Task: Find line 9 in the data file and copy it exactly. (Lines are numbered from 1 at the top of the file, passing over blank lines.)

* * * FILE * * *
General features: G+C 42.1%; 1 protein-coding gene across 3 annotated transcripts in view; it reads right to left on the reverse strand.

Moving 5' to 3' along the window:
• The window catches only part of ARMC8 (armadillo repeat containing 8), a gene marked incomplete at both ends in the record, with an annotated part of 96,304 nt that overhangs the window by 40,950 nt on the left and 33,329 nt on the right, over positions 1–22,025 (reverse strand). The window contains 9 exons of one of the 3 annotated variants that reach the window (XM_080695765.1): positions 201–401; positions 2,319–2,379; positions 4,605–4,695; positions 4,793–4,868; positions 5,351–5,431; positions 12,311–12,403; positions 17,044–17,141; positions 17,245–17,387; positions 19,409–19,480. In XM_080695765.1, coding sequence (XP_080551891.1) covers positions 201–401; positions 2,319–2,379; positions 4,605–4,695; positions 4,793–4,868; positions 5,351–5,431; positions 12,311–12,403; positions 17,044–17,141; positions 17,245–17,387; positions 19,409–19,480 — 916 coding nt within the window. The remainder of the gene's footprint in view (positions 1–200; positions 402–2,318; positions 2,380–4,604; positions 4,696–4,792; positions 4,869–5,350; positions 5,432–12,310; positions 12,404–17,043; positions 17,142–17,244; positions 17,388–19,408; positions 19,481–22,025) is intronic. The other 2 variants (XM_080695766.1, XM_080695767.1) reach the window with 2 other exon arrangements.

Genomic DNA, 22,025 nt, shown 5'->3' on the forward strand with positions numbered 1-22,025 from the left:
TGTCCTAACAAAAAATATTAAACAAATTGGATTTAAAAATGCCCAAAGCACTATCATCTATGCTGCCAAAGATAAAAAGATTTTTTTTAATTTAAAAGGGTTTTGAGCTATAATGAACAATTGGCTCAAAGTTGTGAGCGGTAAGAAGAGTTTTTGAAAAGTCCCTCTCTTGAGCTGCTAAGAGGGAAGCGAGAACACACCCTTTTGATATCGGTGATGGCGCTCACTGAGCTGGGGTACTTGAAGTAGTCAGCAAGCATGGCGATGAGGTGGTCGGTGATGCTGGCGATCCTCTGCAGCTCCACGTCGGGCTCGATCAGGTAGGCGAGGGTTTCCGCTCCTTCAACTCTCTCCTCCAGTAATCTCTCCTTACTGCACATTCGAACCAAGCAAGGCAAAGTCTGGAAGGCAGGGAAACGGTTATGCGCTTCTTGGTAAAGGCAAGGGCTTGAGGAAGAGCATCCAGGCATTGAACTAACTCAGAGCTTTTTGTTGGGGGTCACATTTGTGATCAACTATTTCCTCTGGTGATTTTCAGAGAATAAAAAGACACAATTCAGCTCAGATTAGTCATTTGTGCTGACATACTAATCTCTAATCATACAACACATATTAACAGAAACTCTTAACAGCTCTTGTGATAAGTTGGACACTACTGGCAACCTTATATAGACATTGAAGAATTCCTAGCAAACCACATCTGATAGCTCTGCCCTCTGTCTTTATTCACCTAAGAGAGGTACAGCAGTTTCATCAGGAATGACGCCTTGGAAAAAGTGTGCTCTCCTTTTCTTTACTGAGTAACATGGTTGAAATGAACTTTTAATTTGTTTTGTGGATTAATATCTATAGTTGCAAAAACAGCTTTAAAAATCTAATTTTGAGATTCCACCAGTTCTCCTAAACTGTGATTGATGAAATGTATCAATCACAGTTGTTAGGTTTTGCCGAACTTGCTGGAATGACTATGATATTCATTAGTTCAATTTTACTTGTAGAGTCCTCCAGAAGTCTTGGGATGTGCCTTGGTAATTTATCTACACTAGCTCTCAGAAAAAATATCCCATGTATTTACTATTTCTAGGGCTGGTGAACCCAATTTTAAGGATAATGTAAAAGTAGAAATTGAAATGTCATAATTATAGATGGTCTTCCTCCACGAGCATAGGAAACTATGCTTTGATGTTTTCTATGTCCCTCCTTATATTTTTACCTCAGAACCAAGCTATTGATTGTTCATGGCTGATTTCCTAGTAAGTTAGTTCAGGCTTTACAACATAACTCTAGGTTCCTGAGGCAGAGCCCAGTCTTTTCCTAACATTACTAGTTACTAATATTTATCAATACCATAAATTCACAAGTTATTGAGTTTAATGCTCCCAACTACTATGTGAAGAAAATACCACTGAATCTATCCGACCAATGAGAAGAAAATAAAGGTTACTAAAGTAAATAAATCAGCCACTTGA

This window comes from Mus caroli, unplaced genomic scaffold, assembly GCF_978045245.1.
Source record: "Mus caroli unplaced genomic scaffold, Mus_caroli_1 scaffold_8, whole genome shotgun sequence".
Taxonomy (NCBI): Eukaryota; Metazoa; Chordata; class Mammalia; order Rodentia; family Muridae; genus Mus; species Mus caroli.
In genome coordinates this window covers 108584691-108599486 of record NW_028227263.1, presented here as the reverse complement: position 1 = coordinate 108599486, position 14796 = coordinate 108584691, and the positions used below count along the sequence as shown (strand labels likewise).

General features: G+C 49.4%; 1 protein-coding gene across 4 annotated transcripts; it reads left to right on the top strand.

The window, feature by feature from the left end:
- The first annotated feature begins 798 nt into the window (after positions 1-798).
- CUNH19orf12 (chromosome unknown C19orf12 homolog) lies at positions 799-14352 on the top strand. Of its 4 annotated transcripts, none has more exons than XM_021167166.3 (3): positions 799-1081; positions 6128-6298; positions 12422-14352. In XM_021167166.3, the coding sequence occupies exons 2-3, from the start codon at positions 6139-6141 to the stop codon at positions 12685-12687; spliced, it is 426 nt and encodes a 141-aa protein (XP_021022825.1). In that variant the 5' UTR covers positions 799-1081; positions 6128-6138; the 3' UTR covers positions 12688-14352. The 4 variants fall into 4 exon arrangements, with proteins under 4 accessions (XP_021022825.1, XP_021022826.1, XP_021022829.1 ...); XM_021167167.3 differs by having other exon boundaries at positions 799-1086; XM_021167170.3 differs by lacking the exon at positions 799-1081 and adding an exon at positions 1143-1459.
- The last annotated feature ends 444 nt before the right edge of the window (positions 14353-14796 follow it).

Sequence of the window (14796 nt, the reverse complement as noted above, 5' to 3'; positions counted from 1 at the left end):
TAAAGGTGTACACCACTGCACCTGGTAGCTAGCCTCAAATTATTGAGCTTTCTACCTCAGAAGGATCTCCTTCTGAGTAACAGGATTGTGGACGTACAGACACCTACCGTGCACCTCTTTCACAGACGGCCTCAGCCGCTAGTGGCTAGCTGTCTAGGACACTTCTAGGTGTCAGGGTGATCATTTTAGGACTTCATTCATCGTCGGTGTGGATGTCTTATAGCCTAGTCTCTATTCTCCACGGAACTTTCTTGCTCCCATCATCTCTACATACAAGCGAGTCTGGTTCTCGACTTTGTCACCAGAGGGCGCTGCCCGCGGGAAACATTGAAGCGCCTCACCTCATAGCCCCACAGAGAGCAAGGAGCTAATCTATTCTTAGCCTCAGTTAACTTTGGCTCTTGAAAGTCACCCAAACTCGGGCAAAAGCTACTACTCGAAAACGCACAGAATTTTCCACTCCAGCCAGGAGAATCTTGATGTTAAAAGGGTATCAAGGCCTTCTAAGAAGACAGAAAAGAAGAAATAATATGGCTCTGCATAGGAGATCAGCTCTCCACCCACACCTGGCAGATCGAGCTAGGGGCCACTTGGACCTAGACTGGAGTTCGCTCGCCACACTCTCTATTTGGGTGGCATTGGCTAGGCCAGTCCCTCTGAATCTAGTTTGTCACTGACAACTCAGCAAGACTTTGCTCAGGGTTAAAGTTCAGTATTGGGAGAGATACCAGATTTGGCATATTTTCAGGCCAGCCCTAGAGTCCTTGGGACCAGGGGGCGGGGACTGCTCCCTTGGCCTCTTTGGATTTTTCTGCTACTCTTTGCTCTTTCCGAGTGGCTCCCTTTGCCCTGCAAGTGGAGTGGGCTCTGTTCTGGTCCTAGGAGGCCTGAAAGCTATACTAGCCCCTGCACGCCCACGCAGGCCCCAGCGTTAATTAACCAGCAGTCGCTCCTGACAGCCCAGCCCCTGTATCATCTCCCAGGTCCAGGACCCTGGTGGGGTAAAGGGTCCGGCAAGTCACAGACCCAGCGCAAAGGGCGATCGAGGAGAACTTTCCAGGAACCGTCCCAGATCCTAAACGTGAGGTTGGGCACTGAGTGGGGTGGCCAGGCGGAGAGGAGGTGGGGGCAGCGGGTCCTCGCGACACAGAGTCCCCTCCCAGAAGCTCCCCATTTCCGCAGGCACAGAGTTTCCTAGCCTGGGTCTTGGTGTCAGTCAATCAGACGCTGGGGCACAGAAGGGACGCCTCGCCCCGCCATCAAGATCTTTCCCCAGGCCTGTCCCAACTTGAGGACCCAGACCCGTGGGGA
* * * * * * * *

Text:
In genome coordinates this window covers 108584691-108599486 of record NW_028227263.1, presented here as the reverse complement: position 1 = coordinate 108599486, position 14796 = coordinate 108584691, and the positions used below count along the sequence as shown (strand labels likewise).